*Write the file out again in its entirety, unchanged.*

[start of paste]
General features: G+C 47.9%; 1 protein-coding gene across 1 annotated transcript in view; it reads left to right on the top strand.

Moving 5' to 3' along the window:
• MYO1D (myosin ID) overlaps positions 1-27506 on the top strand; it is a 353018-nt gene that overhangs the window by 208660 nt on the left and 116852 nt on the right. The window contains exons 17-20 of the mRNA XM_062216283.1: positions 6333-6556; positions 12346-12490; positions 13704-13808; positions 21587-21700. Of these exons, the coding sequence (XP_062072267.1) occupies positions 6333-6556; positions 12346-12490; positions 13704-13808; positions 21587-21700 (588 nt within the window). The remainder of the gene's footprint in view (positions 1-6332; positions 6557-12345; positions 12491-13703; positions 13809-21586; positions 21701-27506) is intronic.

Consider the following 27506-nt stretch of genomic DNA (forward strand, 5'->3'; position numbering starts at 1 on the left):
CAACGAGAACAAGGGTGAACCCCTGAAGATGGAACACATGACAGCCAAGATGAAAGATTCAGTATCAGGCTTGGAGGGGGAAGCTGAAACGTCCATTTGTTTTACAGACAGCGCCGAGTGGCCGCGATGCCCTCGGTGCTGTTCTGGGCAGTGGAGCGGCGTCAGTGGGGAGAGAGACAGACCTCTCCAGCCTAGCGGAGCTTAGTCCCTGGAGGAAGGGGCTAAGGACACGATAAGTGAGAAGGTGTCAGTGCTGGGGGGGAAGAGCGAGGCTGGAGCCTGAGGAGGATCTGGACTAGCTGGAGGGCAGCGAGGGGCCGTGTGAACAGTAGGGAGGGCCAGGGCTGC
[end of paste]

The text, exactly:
General features: G+C 47.9%; 1 protein-coding gene across 1 annotated transcript in view; it reads left to right on the top strand.

Moving 5' to 3' along the window:
• MYO1D (myosin ID) overlaps positions 1-27506 on the top strand; it is a 353018-nt gene that overhangs the window by 208660 nt on the left and 116852 nt on the right. The window contains exons 17-20 of the mRNA XM_062216283.1: positions 6333-6556; positions 12346-12490; positions 13704-13808; positions 21587-21700. Of these exons, the coding sequence (XP_062072267.1) occupies positions 6333-6556; positions 12346-12490; positions 13704-13808; positions 21587-21700 (588 nt within the window). The remainder of the gene's footprint in view (positions 1-6332; positions 6557-12345; positions 12491-13703; positions 13809-21586; positions 21701-27506) is intronic.

Consider the following 27506-nt stretch of genomic DNA (forward strand, 5'->3'; position numbering starts at 1 on the left):
CAACGAGAACAAGGGTGAACCCCTGAAGATGGAACACATGACAGCCAAGATGAAAGATTCAGTATCAGGCTTGGAGGGGGAAGCTGAAACGTCCATTTGTTTTACAGACAGCGCCGAGTGGCCGCGATGCCCTCGGTGCTGTTCTGGGCAGTGGAGCGGCGTCAGTGGGGAGAGAGACAGACCTCTCCAGCCTAGCGGAGCTTAGTCCCTGGAGGAAGGGGCTAAGGACACGATAAGTGAGAAGGTGTCAGTGCTGGGGGGGAAGAGCGAGGCTGGAGCCTGAGGAGGATCTGGACTAGCTGGAGGGCAGCGAGGGGCCGTGTGAACAGTAGGGAGGGCCAGGGCTGC